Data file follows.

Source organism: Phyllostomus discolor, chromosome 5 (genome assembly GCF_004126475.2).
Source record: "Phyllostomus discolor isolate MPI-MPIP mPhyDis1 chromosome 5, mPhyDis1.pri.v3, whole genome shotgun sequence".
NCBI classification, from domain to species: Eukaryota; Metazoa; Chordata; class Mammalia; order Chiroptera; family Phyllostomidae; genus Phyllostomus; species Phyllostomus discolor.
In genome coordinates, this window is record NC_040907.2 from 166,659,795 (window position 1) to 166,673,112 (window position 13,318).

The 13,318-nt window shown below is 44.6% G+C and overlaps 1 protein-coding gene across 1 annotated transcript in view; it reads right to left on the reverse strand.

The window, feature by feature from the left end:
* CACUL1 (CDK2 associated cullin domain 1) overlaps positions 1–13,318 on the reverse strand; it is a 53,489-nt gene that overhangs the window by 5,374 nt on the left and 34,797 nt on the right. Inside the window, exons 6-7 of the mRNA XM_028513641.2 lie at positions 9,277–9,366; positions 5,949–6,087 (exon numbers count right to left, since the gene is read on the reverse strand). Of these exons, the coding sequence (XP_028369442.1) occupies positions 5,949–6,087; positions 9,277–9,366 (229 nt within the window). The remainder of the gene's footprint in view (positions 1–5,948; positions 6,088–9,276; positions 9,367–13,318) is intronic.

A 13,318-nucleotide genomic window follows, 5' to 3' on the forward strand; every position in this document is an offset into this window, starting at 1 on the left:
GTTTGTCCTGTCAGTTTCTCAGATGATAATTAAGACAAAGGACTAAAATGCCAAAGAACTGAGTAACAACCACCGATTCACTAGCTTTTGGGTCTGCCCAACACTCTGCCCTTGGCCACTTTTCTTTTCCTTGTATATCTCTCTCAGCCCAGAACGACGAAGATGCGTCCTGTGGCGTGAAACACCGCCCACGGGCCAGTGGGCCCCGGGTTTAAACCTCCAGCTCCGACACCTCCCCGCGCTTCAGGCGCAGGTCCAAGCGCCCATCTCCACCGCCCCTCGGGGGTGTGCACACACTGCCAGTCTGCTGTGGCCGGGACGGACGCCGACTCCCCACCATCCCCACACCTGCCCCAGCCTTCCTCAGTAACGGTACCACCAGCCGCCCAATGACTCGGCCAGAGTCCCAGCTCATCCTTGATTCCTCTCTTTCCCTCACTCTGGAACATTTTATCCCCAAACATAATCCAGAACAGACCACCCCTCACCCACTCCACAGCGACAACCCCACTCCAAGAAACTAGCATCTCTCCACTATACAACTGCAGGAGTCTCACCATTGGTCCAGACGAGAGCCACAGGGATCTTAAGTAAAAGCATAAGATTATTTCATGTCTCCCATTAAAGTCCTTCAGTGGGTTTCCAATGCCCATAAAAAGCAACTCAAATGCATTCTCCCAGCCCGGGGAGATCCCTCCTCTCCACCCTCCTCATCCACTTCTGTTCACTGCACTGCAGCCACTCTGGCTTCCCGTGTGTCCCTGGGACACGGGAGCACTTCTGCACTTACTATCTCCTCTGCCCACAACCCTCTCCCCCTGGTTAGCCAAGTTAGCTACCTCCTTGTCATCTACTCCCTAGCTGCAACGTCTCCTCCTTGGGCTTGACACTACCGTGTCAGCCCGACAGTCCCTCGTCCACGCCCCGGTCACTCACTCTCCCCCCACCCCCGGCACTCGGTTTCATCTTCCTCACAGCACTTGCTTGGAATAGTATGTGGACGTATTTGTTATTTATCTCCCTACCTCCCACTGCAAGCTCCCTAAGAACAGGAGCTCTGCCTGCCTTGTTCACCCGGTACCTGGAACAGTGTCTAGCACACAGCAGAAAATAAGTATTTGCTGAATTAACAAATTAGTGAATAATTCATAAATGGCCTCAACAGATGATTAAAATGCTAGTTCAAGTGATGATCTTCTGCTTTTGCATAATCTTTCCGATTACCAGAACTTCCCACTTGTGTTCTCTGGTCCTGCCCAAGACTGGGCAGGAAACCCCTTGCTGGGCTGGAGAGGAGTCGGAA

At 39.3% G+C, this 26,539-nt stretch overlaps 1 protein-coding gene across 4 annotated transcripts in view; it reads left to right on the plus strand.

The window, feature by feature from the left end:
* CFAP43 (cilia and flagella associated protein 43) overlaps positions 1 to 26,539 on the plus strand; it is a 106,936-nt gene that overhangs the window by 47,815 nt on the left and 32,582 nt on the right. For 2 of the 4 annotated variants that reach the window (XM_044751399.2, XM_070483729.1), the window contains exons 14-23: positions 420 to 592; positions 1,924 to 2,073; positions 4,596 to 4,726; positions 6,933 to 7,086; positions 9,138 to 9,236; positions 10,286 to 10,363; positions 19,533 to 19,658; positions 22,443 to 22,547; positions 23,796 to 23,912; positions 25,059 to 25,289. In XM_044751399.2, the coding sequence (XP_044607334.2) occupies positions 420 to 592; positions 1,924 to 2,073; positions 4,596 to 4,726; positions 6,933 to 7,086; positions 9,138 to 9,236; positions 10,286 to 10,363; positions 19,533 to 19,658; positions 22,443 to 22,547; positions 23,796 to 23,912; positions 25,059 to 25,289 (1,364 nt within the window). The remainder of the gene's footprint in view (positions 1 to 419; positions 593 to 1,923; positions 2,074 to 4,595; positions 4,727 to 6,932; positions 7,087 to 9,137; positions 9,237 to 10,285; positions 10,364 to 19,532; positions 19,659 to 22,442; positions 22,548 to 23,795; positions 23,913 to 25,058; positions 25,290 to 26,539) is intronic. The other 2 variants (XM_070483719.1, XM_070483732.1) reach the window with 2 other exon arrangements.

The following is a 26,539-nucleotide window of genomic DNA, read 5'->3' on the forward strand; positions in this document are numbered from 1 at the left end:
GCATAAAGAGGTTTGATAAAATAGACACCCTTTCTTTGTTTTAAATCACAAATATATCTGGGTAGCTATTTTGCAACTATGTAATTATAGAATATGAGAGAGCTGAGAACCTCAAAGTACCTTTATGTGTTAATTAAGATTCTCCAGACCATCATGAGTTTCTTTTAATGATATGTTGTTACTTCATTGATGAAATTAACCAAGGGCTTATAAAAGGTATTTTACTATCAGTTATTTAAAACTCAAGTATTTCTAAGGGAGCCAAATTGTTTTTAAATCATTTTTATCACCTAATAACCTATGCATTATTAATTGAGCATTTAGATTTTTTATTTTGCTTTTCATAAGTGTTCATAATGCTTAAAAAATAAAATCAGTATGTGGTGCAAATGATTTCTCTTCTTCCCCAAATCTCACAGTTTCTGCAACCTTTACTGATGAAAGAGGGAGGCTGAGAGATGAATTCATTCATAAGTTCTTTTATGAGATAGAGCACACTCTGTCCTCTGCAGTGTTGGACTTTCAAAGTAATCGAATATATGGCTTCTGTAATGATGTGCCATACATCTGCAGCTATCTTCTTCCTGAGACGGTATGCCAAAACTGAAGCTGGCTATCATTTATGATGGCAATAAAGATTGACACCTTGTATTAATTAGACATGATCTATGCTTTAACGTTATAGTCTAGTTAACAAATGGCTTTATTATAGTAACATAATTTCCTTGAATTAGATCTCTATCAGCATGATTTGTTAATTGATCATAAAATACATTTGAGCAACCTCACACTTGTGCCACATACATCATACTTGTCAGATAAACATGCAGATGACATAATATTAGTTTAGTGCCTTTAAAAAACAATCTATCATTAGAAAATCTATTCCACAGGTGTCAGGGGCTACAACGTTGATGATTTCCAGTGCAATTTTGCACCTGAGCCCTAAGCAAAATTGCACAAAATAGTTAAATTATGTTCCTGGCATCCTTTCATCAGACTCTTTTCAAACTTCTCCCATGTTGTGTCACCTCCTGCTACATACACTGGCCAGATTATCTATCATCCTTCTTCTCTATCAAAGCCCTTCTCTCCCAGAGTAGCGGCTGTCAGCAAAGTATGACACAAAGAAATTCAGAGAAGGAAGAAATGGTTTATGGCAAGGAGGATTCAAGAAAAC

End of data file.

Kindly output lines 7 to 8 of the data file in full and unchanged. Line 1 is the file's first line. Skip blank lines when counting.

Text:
* CACUL1 (CDK2 associated cullin domain 1) overlaps positions 1–13,318 on the reverse strand; it is a 53,489-nt gene that overhangs the window by 5,374 nt on the left and 34,797 nt on the right. Inside the window, exons 6-7 of the mRNA XM_028513641.2 lie at positions 9,277–9,366; positions 5,949–6,087 (exon numbers count right to left, since the gene is read on the reverse strand). Of these exons, the coding sequence (XP_028369442.1) occupies positions 5,949–6,087; positions 9,277–9,366 (229 nt within the window). The remainder of the gene's footprint in view (positions 1–5,948; positions 6,088–9,276; positions 9,367–13,318) is intronic.

A 13,318-nucleotide genomic window follows, 5' to 3' on the forward strand; every position in this document is an offset into this window, starting at 1 on the left: